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  • Writer's pictureEric Goulder, MD, FACC

Heart Talk – February 2024

Protecting Women’s Hearts: A discussion of the Gender- Specific Dynamics of Heart Health 

Cardiovascular Disease, which includes both heart attack and stroke, remains the number one cause of death in Women in the United States. In fact, more women die from heart disease and stroke than the subsequent five causes of death combined! Unfortunately, despite robust public health campaigns, still only 44% of women recognize cardiovascular disease as their greatest health threat. Women (and their healthcare providers) simply do not recognize their risk. 

In 2022, the American Heart Association published a Call to Action for Cardiovascular Disease in Women to increase a sense of urgency when it comes to heart and vascular disease in women. This strong statement from the AHA illuminates the continued gaps in knowledge and care delivery for women with and at risk for cardiovascular disease; issues caused in part by the pervasive lack of representation of women in cardiovascular disease research (38% participation) and the continued false assumption that women are at lower risk for heart disease than men.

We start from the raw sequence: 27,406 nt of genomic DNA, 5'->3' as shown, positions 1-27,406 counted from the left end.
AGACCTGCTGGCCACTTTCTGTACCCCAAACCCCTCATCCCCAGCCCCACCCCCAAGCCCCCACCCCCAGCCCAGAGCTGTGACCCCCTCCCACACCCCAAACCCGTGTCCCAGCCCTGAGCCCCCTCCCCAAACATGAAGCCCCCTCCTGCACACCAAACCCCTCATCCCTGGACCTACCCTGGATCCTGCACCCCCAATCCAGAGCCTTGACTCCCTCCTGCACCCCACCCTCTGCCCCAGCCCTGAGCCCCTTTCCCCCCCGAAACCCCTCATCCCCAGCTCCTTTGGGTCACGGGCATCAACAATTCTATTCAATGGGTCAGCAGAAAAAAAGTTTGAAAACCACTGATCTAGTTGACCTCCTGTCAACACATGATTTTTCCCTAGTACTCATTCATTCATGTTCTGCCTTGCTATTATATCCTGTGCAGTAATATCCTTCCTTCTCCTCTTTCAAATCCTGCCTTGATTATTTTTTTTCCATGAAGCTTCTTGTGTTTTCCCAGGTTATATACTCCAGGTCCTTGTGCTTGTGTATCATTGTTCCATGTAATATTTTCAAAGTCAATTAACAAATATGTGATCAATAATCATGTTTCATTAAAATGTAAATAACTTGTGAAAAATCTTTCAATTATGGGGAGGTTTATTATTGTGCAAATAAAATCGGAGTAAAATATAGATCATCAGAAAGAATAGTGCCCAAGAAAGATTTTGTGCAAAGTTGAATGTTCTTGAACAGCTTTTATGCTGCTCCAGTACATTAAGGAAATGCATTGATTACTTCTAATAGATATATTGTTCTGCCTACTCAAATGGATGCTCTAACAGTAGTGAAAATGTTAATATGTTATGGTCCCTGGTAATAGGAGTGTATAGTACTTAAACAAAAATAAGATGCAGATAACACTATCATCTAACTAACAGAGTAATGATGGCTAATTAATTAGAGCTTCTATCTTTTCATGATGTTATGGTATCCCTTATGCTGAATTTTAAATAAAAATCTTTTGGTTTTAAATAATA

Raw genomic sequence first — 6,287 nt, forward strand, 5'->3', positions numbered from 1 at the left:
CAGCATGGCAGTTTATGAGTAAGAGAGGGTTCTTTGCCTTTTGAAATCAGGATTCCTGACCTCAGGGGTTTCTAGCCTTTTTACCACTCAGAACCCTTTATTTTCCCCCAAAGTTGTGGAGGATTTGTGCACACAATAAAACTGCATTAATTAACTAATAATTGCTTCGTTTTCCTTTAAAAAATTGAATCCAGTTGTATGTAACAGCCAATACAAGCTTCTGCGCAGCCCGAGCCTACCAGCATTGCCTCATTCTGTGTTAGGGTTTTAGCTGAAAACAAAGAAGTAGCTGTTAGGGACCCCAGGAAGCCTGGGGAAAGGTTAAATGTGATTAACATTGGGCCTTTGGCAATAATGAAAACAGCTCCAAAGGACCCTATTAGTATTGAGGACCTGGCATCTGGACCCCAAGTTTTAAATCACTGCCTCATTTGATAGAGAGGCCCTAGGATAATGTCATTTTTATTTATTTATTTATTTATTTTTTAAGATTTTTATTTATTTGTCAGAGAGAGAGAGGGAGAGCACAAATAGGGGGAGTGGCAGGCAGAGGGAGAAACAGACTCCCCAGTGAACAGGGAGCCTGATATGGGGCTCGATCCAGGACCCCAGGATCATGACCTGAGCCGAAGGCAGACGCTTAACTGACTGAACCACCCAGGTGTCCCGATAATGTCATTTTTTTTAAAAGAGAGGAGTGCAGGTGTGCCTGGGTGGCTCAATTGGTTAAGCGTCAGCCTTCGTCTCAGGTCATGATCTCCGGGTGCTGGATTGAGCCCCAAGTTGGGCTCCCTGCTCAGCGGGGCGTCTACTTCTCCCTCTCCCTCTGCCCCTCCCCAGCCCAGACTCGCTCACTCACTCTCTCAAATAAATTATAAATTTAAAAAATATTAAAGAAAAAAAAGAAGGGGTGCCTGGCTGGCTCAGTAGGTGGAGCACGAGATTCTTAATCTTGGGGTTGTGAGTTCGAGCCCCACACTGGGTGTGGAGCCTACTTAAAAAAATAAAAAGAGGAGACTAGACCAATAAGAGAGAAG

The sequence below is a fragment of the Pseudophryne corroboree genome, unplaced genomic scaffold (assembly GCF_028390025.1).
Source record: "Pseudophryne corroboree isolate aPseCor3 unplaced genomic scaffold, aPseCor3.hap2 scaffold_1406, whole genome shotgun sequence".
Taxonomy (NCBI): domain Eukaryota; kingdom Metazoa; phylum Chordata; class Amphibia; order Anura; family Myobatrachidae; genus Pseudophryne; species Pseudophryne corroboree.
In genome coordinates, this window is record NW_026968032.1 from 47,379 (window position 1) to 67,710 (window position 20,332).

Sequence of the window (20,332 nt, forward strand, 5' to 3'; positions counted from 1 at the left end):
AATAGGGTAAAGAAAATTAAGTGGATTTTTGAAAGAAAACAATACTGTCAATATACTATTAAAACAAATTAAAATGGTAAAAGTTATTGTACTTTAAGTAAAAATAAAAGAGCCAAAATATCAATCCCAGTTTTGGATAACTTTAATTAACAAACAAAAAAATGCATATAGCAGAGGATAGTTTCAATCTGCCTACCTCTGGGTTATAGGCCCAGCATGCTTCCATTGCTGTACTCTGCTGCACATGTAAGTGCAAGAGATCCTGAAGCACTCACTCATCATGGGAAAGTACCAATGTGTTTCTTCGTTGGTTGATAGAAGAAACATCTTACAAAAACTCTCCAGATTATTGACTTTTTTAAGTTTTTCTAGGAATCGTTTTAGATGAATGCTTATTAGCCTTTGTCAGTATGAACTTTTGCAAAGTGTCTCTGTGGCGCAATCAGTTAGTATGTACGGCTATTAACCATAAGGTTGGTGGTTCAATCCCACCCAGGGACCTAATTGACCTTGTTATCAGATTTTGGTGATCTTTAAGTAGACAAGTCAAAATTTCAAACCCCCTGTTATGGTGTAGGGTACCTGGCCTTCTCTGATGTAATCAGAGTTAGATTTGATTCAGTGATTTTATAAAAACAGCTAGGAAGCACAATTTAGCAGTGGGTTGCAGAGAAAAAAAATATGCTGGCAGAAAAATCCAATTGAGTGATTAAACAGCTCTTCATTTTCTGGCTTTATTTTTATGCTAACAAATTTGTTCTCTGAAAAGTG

Women’s heart health is of the utmost importance to us. With February being Women’s Heart Month, we are choosing to dive into female specific aspects of cardiovascular disease recognition and prevention as part of our overall goal to continue advocating for optimal women’s healthcare. 


When it comes to heart disease risk in women, there are some things we simply cannot change; these include family history, aging and menopause, genetics, breast cancer with radiation treatment, autoimmune disease and history of pregnancy related complications including gestational diabetes and pre-eclampsia.